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DBSC Saturday Win for Goodbody's J109 'White Mischief'

6th May 2023
Timothy Goodbody's J109 White Mischief from the Royal Irish Yacht Club
Timothy Goodbody's J109 White Mischief from the Royal Irish Yacht Club Credit: Afloat

Timothy Goodbody's J109 White Mischief was the winner of the second Saturday race of the DBSC AIB summer sailing season in a fine 12-boat turnout in Cruisers IRC One.

Race Officer Barry MacNeaney, who officiated at 0800 hours for the first ISORA Cross channel race from Dun Laoghaire to Pwllheli, was back on duty on Saturday afternoon for the DBSC Cruiser fleets

Winds were ten knots from the southeast with a chop on Dublin Bay.

Second in IRC One was Goodbody's Royal Irish clubmate Colin Byrne in the XP33 Bon Exemple. Third was John Hall's J109 Something Else from the National Yacht Club.

Results in all DBSC classes below

Race Results

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Published in DBSC Team

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Dublin Bay Sailing Club (DBSC) is one of Europe's biggest yacht racing clubs. It has almost sixteen hundred elected members. It presents more than 100 perpetual trophies each season some dating back to 1884. It provides weekly racing for upwards of 360 yachts, ranging from ocean-going forty footers to small dinghies for juniors.

Undaunted by austerity and encircling gloom, Dublin Bay Sailing Club (DBSC), supported by an institutional memory of one hundred and twenty-nine years of racing and having survived two world wars, a civil war and not to mention the nineteen-thirties depression, it continues to present its racing programme year after year as a cherished Dublin sporting institution.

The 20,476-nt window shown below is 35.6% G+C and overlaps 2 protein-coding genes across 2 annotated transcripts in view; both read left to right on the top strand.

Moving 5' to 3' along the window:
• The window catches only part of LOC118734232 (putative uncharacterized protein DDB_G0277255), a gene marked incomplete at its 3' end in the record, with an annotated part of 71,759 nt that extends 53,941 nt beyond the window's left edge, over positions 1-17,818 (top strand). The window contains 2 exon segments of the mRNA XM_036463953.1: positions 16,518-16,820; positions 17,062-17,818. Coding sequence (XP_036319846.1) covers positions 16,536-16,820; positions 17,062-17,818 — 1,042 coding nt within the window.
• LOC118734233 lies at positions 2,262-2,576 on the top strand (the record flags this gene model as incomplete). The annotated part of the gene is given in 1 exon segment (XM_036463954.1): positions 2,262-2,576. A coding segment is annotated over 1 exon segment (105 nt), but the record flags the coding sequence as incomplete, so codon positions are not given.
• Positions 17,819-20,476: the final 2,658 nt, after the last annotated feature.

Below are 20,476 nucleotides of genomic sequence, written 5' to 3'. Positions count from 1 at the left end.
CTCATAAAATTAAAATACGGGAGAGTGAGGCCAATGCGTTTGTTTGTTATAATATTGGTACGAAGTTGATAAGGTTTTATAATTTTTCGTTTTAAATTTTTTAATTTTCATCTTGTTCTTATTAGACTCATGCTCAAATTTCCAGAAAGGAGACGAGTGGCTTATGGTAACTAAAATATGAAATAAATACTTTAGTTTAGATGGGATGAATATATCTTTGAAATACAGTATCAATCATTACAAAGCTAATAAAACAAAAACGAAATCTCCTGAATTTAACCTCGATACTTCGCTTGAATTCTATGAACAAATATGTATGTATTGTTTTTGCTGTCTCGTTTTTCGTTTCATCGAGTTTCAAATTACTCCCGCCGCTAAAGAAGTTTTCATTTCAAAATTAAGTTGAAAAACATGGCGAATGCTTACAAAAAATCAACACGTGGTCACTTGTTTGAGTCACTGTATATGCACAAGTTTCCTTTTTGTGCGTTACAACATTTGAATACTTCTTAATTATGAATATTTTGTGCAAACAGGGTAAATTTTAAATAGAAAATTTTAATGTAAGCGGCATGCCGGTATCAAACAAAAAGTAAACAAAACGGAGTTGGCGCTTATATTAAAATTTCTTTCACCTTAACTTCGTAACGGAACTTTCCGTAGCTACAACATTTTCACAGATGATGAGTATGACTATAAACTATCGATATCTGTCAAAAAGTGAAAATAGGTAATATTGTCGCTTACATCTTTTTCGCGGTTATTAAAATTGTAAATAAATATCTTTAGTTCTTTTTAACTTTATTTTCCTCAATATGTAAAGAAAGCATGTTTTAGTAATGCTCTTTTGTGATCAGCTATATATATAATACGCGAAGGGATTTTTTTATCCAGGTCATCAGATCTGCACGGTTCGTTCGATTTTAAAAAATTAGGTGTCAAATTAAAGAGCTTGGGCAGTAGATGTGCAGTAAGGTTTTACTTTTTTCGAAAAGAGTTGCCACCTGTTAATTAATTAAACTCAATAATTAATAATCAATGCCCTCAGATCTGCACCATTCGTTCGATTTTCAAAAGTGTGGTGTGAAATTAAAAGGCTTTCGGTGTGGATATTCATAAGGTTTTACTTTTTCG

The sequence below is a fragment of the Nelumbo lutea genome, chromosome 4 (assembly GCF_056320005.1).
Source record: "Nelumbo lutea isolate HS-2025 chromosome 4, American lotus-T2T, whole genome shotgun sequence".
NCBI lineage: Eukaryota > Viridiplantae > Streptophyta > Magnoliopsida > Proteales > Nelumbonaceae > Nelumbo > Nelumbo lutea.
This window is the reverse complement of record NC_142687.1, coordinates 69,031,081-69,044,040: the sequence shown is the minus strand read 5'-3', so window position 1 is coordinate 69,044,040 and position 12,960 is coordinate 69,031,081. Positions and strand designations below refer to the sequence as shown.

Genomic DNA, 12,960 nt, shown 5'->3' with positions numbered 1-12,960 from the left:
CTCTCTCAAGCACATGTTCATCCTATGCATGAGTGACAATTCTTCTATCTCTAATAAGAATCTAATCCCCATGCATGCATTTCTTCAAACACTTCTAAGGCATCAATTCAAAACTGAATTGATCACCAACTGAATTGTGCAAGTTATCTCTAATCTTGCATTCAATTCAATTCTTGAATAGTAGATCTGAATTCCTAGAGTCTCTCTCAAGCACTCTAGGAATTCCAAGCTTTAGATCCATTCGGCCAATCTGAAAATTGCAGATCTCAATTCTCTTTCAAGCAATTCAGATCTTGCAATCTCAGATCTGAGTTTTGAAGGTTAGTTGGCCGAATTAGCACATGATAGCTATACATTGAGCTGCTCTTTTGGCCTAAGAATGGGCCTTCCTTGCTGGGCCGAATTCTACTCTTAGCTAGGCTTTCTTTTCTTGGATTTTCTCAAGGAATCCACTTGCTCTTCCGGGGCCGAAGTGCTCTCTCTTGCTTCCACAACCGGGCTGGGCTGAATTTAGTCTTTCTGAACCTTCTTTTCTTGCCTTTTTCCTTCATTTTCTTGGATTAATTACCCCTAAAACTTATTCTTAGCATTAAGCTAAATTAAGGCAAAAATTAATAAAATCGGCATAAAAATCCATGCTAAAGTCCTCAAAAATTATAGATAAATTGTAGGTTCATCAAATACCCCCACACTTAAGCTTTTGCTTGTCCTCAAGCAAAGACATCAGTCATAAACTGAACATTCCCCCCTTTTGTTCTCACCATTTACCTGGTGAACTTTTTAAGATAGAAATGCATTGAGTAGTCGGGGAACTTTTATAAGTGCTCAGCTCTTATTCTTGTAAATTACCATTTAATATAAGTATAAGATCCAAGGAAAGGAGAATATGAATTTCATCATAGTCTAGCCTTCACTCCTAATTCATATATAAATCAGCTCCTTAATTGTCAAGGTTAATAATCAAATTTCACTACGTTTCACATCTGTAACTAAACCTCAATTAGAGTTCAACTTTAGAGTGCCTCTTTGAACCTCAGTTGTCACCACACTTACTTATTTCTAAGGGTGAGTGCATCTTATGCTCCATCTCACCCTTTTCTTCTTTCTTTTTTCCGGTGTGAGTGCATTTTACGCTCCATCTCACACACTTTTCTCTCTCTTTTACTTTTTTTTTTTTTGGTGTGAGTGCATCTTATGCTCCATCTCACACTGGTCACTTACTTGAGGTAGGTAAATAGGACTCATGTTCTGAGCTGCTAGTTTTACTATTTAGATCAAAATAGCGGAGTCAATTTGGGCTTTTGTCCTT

The DBSC formula that, over the years, has worked very well for Dun Laoghaire sailors. As ever DBSC start racing at the end of April and finish at the end of September. The current commodore is Eddie Totterdell of the National Yacht Club.

The character of racing remains broadly the same in recent times, with starts and finishes at Club's two committee boats, one of them DBSC's new flagship, the Freebird. The latter will also service dinghy racing on Tuesdays and Saturdays. Having more in the way of creature comfort than the John T. Biggs, it has enabled the dinghy sub-committee to attract a regular team to manage its races, very much as happened in the case of MacLir and more recently with the Spirit of the Irish. The expectation is that this will raise the quality of dinghy race management, which, operating as it did on a class quota system, had tended to suffer from a lack of continuity.